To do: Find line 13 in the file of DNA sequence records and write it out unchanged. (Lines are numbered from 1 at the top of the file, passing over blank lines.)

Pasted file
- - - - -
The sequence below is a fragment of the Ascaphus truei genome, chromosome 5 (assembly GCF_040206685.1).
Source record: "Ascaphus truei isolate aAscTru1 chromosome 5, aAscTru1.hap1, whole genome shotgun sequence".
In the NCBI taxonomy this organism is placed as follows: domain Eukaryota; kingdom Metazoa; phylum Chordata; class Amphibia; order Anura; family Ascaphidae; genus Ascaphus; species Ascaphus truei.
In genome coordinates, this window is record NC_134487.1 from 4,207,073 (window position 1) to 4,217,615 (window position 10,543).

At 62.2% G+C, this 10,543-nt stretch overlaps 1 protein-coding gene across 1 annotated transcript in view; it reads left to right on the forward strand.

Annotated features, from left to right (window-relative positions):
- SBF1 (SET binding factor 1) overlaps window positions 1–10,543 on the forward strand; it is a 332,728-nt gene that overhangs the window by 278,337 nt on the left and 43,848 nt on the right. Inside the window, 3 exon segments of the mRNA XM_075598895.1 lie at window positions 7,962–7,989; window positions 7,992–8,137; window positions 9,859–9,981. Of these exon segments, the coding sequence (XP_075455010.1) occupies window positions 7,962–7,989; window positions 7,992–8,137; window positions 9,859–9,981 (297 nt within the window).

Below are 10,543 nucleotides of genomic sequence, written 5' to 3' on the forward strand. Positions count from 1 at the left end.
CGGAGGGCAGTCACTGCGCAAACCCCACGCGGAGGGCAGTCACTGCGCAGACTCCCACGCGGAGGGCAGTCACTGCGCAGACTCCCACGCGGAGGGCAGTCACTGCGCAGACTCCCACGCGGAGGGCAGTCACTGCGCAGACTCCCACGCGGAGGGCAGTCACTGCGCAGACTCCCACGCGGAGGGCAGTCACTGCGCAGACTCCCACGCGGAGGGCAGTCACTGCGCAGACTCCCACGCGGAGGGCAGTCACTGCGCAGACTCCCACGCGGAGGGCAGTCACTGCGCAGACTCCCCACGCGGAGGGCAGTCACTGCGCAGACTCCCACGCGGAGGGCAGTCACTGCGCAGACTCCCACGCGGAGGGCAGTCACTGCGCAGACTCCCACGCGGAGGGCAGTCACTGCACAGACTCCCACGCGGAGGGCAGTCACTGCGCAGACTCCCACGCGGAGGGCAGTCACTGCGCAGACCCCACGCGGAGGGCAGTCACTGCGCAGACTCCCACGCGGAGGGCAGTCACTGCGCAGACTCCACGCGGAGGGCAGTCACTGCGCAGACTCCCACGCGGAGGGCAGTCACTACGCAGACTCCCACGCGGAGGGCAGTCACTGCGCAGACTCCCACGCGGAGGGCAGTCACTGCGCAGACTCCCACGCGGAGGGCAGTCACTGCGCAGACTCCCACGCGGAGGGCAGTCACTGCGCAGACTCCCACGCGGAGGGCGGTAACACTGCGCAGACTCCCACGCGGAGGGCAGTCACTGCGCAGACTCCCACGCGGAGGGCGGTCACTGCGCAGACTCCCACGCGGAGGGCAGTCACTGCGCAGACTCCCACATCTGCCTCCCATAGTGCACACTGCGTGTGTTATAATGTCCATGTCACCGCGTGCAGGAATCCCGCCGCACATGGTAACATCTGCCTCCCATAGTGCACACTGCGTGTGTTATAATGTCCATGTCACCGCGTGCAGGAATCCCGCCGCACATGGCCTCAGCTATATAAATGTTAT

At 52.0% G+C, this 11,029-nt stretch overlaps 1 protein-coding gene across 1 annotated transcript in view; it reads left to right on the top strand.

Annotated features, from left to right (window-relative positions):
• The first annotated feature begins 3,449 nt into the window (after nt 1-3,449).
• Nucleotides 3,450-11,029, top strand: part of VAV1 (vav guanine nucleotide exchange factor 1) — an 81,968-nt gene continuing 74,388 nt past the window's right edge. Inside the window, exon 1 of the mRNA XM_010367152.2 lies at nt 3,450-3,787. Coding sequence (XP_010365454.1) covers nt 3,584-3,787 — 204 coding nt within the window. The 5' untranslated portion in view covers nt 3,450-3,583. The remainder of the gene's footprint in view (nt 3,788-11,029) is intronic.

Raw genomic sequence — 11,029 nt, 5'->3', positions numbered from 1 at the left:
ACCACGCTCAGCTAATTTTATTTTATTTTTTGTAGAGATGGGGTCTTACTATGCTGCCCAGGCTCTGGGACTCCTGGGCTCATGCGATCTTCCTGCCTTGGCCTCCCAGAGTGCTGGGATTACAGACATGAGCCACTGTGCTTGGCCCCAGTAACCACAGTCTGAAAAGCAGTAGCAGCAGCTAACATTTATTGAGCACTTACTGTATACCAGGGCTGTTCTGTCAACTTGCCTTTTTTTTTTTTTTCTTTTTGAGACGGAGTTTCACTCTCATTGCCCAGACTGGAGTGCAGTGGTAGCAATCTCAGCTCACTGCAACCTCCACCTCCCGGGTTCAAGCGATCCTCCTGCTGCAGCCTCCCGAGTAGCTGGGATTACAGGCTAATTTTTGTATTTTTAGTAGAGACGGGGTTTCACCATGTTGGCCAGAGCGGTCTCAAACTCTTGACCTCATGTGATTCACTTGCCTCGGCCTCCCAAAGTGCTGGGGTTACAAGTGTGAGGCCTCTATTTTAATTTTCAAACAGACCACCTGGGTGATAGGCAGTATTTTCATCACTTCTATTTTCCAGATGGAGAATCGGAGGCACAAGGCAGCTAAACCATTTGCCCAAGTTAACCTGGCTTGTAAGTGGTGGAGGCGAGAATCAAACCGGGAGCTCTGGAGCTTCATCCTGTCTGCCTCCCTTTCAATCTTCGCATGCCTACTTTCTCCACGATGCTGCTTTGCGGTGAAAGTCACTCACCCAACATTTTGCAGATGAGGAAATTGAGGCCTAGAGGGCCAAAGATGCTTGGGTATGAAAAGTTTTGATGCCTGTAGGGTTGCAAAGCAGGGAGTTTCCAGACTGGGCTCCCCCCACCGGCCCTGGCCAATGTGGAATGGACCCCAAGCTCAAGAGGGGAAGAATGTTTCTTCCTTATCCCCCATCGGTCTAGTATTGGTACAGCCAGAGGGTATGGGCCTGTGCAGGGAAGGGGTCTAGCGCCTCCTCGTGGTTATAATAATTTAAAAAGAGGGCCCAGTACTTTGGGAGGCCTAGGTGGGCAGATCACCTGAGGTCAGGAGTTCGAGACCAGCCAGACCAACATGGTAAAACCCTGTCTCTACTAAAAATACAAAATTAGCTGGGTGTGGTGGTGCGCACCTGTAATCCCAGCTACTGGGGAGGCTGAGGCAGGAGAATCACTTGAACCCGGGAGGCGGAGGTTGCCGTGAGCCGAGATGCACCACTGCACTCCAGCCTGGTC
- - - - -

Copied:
• Nucleotides 3,450-11,029, top strand: part of VAV1 (vav guanine nucleotide exchange factor 1) — an 81,968-nt gene continuing 74,388 nt past the window's right edge. Inside the window, exon 1 of the mRNA XM_010367152.2 lies at nt 3,450-3,787. Coding sequence (XP_010365454.1) covers nt 3,584-3,787 — 204 coding nt within the window. The 5' untranslated portion in view covers nt 3,450-3,583. The remainder of the gene's footprint in view (nt 3,788-11,029) is intronic.